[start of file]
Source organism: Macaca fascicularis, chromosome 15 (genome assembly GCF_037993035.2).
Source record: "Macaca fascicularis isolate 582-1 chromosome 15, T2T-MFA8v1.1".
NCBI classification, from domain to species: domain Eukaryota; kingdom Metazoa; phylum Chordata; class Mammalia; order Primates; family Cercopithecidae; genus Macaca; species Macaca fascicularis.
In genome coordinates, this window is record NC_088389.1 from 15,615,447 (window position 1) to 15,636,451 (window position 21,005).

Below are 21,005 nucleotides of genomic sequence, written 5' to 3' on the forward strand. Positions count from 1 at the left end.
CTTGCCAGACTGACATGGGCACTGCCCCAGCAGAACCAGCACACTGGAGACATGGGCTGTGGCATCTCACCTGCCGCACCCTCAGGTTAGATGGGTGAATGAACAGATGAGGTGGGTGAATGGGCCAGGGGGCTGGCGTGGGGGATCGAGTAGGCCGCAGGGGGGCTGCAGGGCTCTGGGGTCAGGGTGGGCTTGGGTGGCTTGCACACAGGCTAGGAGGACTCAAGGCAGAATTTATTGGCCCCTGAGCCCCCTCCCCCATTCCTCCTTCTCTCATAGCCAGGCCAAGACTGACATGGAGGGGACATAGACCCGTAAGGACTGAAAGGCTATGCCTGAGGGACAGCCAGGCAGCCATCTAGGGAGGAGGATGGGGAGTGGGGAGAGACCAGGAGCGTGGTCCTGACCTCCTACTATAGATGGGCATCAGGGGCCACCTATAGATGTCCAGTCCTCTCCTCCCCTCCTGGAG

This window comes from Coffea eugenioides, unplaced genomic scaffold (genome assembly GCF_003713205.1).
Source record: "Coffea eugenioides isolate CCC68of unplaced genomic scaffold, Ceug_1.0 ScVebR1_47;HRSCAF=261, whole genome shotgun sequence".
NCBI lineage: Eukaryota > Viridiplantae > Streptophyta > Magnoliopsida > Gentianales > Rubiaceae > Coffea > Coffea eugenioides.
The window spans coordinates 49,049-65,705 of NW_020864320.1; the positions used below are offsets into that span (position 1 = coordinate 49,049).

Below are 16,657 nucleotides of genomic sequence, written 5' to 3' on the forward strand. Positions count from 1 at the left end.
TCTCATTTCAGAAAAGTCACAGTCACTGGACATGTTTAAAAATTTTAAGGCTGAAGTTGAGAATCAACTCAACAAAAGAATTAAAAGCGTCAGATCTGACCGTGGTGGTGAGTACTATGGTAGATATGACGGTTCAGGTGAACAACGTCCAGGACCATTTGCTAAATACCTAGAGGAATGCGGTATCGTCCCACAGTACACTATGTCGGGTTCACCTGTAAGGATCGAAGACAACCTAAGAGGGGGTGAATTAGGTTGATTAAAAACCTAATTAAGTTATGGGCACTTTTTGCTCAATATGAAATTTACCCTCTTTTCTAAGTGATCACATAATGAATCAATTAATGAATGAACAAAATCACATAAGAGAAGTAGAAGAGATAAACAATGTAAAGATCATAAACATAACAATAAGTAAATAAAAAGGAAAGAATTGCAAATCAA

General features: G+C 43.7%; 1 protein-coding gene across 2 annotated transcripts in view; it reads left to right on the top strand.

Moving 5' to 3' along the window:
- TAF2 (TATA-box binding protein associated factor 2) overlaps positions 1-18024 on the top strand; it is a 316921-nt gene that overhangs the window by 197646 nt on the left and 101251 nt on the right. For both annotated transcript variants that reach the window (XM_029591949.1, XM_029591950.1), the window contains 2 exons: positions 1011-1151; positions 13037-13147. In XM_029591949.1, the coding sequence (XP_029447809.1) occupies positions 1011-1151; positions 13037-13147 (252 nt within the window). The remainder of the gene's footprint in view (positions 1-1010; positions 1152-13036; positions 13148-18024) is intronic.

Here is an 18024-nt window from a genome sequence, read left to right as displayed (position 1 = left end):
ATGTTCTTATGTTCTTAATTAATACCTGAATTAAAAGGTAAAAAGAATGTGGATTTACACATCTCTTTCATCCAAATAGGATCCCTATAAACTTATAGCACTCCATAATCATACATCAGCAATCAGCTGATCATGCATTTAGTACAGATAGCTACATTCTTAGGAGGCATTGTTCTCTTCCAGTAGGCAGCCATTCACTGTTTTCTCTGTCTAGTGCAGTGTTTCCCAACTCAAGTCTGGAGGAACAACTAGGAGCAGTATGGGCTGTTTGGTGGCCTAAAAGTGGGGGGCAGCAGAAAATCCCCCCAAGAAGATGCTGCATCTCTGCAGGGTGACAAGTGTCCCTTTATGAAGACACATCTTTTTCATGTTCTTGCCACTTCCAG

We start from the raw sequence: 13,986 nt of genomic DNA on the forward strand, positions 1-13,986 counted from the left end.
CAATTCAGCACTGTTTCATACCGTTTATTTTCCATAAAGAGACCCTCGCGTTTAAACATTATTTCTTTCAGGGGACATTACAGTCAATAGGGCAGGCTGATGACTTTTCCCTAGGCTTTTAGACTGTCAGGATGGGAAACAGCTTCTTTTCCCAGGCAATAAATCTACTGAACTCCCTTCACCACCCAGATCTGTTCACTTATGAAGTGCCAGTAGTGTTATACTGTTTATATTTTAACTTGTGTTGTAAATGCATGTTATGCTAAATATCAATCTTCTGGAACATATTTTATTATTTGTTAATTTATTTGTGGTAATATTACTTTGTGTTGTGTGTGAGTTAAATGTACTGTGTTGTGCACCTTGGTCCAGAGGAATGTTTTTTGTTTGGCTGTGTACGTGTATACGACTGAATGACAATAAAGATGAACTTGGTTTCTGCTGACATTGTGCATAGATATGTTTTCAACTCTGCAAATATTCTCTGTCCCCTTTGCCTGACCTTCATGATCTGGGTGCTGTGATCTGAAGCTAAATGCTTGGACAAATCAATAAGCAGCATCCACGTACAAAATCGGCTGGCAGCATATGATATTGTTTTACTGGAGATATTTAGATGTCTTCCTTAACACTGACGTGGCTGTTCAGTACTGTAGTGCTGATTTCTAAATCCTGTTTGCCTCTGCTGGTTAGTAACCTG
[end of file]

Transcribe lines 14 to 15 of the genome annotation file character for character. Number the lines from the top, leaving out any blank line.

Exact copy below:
Moving 5' to 3' along the window:
- TAF2 (TATA-box binding protein associated factor 2) overlaps positions 1-18024 on the top strand; it is a 316921-nt gene that overhangs the window by 197646 nt on the left and 101251 nt on the right. For both annotated transcript variants that reach the window (XM_029591949.1, XM_029591950.1), the window contains 2 exons: positions 1011-1151; positions 13037-13147. In XM_029591949.1, the coding sequence (XP_029447809.1) occupies positions 1011-1151; positions 13037-13147 (252 nt within the window). The remainder of the gene's footprint in view (positions 1-1010; positions 1152-13036; positions 13148-18024) is intronic.